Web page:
To show us how to walk that fine line is our pal Marshall Woolery. One of his customers has a 1936 Ford that bore a 1950s hot rod treatment yet lacked an appropriate gauge treatment. So he solved it by crafting an instrument cluster that at once respects the car and honors tradition.

Among other things this thoughtful panel takes advantage of otherwise unused space: the divot taken out of the dash to accommodate the shifter in Reverse and Second gear. That it fits that space and still accommodates the shifter makes it more sophisticated. That it matches the car's general shape and style without trying too hard to fit it in makes it authentic in a way. It's a custom part in a custom car and it makes no apologies for standing out just a little bit.

He used a very simple hammer-forming technique to form the panel. It's a process within the grasp of most enthusiasts. As the photos show he sandwiched a sheet between two wooden bucks and hammered over the edges—who with a saber saw, a vise, tin snips, and a collection of inexpensive body hammers couldn't do that? He used aluminum for its willingness to form with minimal effort but for those who lack a GTAW welder or the skill necessary to acetylene-weld aluminum could use steel with the same effect. For that matter one could form the panel and call on a pro or a well-practiced friend to weld up the seams. In that case exploit the easy-forming nature of the aluminum. It's much easier to shape.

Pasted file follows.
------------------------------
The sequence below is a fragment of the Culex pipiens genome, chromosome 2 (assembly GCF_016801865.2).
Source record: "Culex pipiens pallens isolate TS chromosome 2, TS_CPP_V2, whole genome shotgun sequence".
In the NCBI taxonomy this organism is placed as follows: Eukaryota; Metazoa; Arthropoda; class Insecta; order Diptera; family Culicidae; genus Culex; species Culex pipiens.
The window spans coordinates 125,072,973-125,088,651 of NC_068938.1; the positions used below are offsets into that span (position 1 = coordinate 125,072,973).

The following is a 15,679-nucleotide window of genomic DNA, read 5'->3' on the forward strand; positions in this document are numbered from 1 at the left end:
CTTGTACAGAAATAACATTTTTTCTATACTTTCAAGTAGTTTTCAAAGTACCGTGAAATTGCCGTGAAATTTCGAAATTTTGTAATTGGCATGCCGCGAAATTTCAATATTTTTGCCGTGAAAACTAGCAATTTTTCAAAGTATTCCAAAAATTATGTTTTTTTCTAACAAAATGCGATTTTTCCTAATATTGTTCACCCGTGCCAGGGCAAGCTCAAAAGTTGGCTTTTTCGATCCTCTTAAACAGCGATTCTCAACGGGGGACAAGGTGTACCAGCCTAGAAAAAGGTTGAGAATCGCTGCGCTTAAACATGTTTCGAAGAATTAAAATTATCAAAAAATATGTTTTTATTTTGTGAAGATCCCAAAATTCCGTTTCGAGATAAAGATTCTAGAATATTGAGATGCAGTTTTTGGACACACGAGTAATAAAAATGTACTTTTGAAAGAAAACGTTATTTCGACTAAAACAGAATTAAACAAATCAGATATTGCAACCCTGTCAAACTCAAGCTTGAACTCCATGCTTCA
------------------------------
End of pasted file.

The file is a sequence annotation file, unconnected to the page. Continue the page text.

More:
Aluminum also has the advantage of an appealing natural finish (most people mistake it for a casting). It would be a shame to cover up aluminum but steel naturally requires a plating painting process. For paint we recommend a wrinkle finish: black for availability or brown for an Eisenhower-era field-radio appeal.

However you decide to finish it, a hand-made accessory gauge panel has a presence that no universal part can ever match. Plan it right and it'll take on a quality like a fine clock, a piece of functional jewelry that you can say you made.

Thun Field Rod & Custom